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me completely by surprise, so I added another half star solely for that reason. My husband, who had already read this book was nearby when I yelped out loud. He got quite a laugh out of that. The preaching at the end of the book added nothing to the story. Dan Brown apparently thinks a lot like I do. Imagine that!
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LibraryThing member bccall
As a reader who quite enjoyed the controversy of The Da Vinci Code and Angels & Demons, I had high hopes and expectations for The Lost Symbol. Having just barely finished the book on my Kindle after 28 days of reading, I'm left with the distinct impression that I just got done reading the
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fictionalized version of The Secret. Although the book's details about Freemasonry's entanglement in U.S. history provided a number of thought-provoking moments, I don't feel scandalized to a sufficient degree to get really excited about telling my friends about the book. I liked it, but not that much.

In fact, though the plot had its interesting twists and turns, Dan Brown's desired surprise plot twist really only occurred because he lied to the reader. Not to give the whole plot away, but basically the narrator says one thing for most of the book,-- you know, the voice that you're supposed to trust actually knows what's going on in the story and gives you tidbits along the way to keep you interested -- and then inexplicably says the exact opposite to elicit audience "ooohhh" factor. Might play out well on the big screen, but for me, the way the main twist developed just rubbed me wrong.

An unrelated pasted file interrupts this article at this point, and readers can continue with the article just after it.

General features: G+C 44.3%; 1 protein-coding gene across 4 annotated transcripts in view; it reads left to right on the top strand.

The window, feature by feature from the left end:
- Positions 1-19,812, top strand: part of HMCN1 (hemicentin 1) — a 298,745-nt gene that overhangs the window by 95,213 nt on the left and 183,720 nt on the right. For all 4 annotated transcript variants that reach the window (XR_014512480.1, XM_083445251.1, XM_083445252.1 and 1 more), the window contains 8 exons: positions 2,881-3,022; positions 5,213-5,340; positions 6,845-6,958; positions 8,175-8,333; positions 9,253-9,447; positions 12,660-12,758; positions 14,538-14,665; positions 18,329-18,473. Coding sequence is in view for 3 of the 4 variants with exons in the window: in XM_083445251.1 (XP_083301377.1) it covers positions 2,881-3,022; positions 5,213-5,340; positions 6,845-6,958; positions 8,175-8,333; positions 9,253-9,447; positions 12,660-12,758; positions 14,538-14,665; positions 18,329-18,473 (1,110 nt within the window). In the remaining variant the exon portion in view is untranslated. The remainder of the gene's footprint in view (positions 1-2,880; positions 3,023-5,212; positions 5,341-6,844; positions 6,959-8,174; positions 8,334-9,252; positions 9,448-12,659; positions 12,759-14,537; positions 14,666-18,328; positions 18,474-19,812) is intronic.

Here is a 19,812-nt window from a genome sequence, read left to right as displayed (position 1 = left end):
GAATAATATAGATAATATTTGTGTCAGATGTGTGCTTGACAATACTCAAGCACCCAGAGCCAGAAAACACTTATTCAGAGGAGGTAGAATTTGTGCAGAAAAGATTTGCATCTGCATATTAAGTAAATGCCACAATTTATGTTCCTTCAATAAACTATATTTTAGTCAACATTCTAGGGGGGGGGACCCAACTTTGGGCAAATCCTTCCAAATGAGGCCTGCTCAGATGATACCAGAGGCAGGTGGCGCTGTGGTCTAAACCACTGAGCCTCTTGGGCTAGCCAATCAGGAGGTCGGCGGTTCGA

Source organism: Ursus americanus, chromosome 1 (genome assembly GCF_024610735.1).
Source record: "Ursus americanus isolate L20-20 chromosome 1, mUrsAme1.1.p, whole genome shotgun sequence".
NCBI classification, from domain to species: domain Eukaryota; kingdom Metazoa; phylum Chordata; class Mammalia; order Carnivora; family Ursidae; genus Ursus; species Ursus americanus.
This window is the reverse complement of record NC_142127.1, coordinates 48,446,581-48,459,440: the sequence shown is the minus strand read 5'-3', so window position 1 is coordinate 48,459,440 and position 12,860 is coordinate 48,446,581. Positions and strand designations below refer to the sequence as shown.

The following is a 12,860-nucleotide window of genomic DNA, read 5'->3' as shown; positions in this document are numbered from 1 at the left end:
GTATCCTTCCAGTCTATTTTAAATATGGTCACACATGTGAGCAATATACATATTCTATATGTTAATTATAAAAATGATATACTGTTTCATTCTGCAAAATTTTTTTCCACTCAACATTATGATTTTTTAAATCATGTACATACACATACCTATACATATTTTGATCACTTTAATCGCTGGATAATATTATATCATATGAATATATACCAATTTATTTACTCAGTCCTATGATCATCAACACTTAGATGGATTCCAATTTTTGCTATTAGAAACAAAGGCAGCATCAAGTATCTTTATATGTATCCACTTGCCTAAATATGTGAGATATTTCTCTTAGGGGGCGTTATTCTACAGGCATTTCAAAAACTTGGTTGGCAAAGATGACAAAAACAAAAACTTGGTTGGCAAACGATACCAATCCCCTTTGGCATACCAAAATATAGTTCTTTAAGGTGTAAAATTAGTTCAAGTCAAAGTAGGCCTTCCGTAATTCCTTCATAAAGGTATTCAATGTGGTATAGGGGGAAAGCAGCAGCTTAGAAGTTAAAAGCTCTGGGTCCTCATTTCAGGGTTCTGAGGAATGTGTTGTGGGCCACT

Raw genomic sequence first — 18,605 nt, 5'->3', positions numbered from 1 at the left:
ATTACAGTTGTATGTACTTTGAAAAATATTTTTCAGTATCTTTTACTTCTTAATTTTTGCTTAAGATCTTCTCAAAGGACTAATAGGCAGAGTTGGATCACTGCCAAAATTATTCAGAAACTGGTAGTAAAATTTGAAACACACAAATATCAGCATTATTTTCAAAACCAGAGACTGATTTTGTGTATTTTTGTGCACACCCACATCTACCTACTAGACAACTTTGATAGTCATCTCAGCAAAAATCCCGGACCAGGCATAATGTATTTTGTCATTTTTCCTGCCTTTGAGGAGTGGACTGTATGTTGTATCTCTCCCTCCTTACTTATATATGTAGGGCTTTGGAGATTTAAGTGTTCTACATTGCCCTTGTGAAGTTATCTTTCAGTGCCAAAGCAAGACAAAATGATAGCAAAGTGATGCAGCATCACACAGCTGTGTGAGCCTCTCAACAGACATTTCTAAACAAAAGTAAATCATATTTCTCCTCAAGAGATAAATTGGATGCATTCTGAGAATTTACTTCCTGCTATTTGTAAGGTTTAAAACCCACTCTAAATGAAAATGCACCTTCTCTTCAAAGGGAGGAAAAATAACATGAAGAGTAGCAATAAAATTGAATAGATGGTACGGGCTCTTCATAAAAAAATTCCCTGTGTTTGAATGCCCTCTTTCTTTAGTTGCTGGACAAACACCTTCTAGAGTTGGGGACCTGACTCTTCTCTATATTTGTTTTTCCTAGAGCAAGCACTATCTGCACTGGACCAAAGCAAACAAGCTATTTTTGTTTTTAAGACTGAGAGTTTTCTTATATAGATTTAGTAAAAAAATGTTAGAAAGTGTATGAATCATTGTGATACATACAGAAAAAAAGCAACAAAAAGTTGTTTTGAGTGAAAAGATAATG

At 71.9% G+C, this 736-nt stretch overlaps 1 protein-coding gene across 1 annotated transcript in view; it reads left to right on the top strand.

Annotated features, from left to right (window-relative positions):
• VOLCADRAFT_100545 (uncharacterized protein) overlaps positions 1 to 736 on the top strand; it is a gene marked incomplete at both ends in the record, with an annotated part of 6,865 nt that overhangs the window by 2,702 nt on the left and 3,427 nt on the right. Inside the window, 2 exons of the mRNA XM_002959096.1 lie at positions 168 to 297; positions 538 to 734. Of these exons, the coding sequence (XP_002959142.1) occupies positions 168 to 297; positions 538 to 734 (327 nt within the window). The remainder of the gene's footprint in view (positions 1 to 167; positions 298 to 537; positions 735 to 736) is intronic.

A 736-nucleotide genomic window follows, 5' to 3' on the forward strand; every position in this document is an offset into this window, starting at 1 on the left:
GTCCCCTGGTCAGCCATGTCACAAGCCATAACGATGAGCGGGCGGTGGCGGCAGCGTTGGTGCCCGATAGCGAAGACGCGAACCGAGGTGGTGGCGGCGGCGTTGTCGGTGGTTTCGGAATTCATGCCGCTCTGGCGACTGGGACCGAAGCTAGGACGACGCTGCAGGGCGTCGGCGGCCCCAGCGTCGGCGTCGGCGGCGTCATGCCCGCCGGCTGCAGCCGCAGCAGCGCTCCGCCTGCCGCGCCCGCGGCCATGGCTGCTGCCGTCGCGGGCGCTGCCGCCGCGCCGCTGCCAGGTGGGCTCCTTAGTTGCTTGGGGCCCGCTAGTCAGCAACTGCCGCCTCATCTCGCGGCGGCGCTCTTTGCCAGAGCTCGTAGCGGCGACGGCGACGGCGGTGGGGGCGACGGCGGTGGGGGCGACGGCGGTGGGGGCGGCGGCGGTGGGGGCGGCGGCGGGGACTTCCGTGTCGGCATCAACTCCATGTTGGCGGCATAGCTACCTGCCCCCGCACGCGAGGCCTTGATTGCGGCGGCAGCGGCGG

Despite frustration with the plot and lack of true scandal, I always enjoy a book that I learn something from, and The Lost Symbol is certainly one of those kind of books. Diving into ancient symbology, Robert Langdon methodically cracks the code to revealing the core spiritual principle of the universe that binds all religious traditions together. But possibly even more interesting than that were the great descriptions of odd historical and geographical details of Washington D.C. I must admit that on more than one occasion I found myself browsing Internet search engines to look at random historical monuments and buildings I never knew existed. This fact alone might be enough to account for an additional half star for my review rating, but for now I'm going to stick with 3 1/2 stars. Decent book, frustrating at times, but also rewarding at times.
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LibraryThing member 1000reads